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A Year and a Day

Sean Robinson is a graduate of the Stonecoast MFA. His work has previously appeared in Daily Science Fiction. When not writing, he runs a group home in the White Mountains of New Hampshire. Follow him on Twitter at @Kesterian.

Robert did not expect the sea-witch to live in a house, not one with a blue door and small hedges that lined the walkway.
He thought that the seagulls overhead probably worked for her, watched for her. He knocked on the door, though the arthritis made his hands hurt every day. Three knocks and the door opened.
"May I help you?" she asked. She was younger than he expected, and more beautiful. If he didn't know better--which he didn't--Robert would have thought her young enough to be his daughter--perhaps even his granddaughter.
"I have an appointment," he said. She wore a light cotton sweater over a pale blue dress. She nodded and turned back into the house.
The sea-witch's house was well kept. There was an old piano in the corner, pictures on the walls--seascapes. There was a kitchen on the other side of the small house, and a stair that lead to the second floor. She sat at the table, looking at him.
Robert did not know what to say.
The sea-witch let the silence grow between them until it was almost crushing.
"I need you to help me," Robert said at last. "I need you to help me get her back."
He noticed her eyes as he said it. He tried to look into them, but it was like looking into the abyss and knowing that the abyss looked back. There was no pity in her eyes and he was almost sorry for that lack. But, he realized, he had been pitied enough. Enough and enough and more than enough. A year and a day he had fed himself pity because his Mary had gone to the water and no remains had been found.
"She isn't there," she said. "They're never there, and will never be there, and nothing we say or do from this moment forward will change that."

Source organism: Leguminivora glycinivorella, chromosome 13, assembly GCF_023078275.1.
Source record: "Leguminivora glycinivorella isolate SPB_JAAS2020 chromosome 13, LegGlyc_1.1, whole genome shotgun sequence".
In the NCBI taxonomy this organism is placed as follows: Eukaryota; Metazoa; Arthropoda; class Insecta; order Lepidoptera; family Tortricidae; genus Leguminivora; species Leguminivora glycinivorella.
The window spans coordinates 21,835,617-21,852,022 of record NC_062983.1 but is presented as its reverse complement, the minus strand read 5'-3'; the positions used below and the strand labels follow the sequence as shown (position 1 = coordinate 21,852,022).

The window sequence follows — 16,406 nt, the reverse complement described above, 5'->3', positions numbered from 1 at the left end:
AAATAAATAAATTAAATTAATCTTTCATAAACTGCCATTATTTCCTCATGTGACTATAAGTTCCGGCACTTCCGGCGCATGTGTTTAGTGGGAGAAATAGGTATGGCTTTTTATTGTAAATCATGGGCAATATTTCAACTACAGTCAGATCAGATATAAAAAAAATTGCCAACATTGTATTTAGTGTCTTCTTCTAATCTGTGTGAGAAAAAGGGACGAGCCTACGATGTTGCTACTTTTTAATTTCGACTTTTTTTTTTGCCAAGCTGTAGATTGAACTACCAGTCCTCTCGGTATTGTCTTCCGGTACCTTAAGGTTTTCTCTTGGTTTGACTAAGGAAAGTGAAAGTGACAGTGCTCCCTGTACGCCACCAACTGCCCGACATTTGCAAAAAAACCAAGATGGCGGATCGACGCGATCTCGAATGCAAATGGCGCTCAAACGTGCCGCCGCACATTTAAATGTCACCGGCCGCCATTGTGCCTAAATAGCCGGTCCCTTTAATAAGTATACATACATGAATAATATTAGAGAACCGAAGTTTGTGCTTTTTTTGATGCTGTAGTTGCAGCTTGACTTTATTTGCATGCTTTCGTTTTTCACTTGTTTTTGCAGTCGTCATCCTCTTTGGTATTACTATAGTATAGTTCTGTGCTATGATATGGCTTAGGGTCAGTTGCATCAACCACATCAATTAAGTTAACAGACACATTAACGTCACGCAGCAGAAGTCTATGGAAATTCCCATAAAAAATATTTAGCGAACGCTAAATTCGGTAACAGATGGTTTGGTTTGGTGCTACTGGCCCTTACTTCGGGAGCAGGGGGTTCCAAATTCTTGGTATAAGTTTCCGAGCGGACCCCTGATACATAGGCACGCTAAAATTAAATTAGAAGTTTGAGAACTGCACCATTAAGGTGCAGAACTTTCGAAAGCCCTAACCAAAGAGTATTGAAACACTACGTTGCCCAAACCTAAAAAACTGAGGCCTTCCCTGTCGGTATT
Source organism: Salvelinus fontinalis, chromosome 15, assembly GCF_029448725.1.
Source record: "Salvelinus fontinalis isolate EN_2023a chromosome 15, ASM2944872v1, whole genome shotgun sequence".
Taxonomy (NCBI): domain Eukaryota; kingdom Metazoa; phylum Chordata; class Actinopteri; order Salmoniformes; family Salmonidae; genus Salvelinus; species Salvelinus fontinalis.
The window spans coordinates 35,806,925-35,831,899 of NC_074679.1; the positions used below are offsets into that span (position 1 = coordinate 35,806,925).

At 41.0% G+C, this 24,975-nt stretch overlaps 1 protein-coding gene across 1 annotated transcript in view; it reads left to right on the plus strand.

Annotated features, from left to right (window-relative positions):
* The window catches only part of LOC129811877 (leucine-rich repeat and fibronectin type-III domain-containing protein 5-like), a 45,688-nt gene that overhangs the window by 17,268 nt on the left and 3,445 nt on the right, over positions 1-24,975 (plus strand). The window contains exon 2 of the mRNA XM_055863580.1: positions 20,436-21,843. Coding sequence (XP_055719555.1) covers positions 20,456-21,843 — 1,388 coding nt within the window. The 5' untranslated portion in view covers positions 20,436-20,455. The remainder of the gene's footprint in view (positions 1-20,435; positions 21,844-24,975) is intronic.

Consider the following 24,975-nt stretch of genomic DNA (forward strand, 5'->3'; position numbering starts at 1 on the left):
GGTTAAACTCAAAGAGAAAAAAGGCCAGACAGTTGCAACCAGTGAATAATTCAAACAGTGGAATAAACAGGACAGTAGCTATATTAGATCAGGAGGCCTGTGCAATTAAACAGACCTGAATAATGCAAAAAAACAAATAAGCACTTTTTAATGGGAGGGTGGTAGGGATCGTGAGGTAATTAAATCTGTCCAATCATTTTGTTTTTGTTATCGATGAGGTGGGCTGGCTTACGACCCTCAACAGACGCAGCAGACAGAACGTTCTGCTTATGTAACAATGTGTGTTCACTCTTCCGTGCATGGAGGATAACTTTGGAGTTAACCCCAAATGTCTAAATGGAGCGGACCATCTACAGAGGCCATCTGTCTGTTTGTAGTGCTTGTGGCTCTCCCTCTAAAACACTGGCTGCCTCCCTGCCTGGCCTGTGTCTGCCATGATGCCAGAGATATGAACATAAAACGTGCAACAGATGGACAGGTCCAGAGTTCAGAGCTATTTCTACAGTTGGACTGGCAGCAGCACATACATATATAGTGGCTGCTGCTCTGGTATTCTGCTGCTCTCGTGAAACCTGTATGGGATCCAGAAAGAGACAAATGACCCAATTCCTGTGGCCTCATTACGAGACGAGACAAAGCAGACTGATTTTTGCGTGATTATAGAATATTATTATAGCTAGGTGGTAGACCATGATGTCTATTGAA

"I need to find her."
"She is in your dreams. She is in your secret places. She is where promises go when they have been fulfilled. Until death do us part. That was your promise, it was fulfilled. Be happy that that is how you've lived and how you've loved."
"You can help me."
She went still. The house was quiet. Even the seagulls outside the window had gone silent.
"It will--"she began.
"I don't care about the cost," Robert said.
The sea-witch shook her head from side to side. "You should."
"Take my voice. Take my legs. If I can't say 'I love you' to the woman I married, what use is it? It already feels as though I walk on blades. Why can't you just listen to me? Why can't you just name your price and give her back to me? You can do it. I know you can."
"You don't know anything."
"What is your price?" he said.
The sea-witch was quiet for a moment. Her hands were folded carefully on the table. Robert realized he hadn't sat down, he hadn't pleaded his case, but it all seemed to make no point now. Not when the sea-witch stood and walked into the kitchen.
Robert almost followed her. He needed what she had, what she could give him. She could bring his Mary back and he didn't care what it took.
The sea-witch returned with a bag that Robert knew too well. It was Mary's, the bag she packed and carried all her things around in. She bought it in Mexico because the boy who'd tried to sell it to her had smiled at her so sweetly she couldn't help herself.
"What--how do you have that?" Robert reached forward to touch the bag, to touch anything that had been Mary's, to know that there was something in that moment that looked and felt like hope. But the sea-witch snatched it away before he could.
"Because it was given to me. Because it was traded to me. Because it is the beginning of your bargain if this is what you wish. You may walk out the door the way you came and owe me no debt. You will pine for your lost love as all men are meant to mourn their great loves. Or you may sit and we will haggle as she and I haggled many times. What have you brought in trade, Robert? What will you give me that is as good as what she brought to my house--to my table as the years chased themselves?"
I looked at her and did not know what to say. "I have only my memories."
The sea-witch smiled a smile that had too many teeth.
"That will do."
The End
This story was first published on Monday, July 21st, 2014
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